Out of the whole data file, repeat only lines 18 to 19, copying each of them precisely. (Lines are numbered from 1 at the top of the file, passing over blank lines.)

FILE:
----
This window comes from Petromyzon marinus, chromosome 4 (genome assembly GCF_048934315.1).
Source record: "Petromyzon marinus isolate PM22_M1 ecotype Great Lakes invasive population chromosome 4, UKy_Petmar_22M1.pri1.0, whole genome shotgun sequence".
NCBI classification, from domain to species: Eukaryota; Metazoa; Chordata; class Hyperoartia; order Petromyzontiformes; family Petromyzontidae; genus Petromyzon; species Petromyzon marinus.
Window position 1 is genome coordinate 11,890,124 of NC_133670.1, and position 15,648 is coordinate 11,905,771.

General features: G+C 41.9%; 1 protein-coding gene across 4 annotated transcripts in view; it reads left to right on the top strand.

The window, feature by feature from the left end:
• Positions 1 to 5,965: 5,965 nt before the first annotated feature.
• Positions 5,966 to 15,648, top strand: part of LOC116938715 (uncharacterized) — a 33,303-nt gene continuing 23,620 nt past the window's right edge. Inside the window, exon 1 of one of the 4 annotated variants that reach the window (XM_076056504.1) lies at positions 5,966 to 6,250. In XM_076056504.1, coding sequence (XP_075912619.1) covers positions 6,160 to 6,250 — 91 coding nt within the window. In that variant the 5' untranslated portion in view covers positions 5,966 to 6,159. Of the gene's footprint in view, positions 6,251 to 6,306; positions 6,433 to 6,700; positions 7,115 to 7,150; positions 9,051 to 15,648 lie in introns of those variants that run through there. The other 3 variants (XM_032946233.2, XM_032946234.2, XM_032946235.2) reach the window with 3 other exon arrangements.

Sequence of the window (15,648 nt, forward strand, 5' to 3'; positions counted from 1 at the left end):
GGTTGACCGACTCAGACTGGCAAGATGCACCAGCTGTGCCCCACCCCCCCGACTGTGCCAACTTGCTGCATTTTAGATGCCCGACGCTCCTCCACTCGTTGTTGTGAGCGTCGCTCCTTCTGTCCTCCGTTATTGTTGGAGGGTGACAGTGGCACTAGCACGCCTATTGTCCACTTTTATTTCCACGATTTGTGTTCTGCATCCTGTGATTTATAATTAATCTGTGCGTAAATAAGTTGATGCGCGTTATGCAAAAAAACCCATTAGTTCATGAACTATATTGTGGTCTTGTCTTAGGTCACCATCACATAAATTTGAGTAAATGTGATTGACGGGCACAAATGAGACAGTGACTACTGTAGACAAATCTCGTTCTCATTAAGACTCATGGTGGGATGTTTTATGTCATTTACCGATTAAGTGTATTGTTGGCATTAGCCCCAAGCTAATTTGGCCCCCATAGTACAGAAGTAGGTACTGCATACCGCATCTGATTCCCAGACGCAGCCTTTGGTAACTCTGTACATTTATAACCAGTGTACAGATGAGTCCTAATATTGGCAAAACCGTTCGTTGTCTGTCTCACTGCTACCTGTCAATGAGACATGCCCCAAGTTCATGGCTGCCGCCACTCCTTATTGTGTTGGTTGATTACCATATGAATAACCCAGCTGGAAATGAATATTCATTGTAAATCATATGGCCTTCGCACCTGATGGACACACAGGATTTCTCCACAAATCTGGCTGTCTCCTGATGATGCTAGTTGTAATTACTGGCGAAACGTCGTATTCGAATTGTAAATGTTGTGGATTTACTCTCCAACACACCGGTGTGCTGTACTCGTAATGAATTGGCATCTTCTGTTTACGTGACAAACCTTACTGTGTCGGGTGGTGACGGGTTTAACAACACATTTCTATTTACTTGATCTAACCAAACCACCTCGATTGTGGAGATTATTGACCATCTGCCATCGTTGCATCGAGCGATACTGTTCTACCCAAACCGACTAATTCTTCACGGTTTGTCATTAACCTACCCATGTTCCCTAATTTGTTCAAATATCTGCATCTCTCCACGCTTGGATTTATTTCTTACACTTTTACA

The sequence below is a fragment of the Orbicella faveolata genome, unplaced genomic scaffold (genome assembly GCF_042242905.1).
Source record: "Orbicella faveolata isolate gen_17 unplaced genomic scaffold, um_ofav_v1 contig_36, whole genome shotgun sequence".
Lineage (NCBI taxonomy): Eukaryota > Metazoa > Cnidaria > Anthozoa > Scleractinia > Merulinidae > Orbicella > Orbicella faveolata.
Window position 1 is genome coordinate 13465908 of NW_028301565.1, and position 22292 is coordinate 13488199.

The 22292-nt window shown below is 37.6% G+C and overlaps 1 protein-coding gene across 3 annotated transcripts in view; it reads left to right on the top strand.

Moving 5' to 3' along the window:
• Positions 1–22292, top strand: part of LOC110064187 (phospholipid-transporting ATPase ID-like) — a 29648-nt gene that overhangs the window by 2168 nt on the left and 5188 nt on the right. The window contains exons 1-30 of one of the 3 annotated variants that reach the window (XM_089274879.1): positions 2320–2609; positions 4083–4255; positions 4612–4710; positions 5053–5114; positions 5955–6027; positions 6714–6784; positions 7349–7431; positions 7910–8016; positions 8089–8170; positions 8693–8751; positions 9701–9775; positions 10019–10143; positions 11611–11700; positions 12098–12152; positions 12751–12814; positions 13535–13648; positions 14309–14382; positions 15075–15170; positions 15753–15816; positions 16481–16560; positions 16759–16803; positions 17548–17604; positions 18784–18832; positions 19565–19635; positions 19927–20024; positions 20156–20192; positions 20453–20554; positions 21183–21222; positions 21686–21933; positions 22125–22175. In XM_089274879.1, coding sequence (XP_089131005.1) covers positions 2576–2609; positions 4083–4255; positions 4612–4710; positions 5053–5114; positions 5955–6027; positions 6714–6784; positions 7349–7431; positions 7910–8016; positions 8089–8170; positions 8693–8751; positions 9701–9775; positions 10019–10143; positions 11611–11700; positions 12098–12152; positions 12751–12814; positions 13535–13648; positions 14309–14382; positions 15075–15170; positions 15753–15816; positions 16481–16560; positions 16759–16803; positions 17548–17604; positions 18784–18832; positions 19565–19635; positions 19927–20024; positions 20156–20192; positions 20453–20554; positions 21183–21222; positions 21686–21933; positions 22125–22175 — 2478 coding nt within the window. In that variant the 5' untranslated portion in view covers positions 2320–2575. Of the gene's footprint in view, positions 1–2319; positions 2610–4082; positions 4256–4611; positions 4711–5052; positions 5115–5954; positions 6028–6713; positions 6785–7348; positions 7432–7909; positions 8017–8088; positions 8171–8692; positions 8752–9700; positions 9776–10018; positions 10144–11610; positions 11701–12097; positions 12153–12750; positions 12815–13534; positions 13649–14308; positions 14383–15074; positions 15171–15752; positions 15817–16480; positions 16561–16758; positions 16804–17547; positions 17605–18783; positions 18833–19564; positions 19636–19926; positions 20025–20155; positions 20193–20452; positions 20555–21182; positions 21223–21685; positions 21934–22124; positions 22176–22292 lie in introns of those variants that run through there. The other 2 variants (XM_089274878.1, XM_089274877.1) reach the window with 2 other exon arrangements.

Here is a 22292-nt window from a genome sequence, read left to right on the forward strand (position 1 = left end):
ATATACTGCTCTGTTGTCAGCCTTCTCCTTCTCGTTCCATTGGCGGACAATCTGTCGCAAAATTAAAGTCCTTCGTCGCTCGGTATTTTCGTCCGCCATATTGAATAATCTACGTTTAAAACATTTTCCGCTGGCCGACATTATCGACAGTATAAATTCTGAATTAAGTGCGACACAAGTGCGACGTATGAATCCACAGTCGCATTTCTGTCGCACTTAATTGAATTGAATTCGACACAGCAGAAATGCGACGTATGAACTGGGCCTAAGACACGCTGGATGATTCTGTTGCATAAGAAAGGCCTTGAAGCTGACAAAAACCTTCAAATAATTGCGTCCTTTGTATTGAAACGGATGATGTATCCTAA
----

Here is a 22292-nt window from a genome sequence, read left to right on the forward strand (position 1 = left end):
ATATACTGCTCTGTTGTCAGCCTTCTCCTTCTCGTTCCATTGGCGGACAATCTGTCGCAAAATTAAAGTCCTTCGTCGCTCGGTATTTTCGTCCGCCATATTGAATAATCTACGTTTAAAACATTTTCCGCTGGCCGACATTATCGACAGTATAAATTCTGAATTAAGTGCGACACAAGTGCGACGTATGAATCCACAGTCGCATTTCTGTCGCACTTAATTGAATTGAATTCGACACAGCAGAAATGCGACGTATGAACTGGGCCTAAGACACGCTGGATGATTCTGTTGCATAAGAAAGGCCTTGAAGCTGACAAAAACCTTCAAATAATTGCGTCCTTTGTATTGAAACGGATGATGTATCCTAA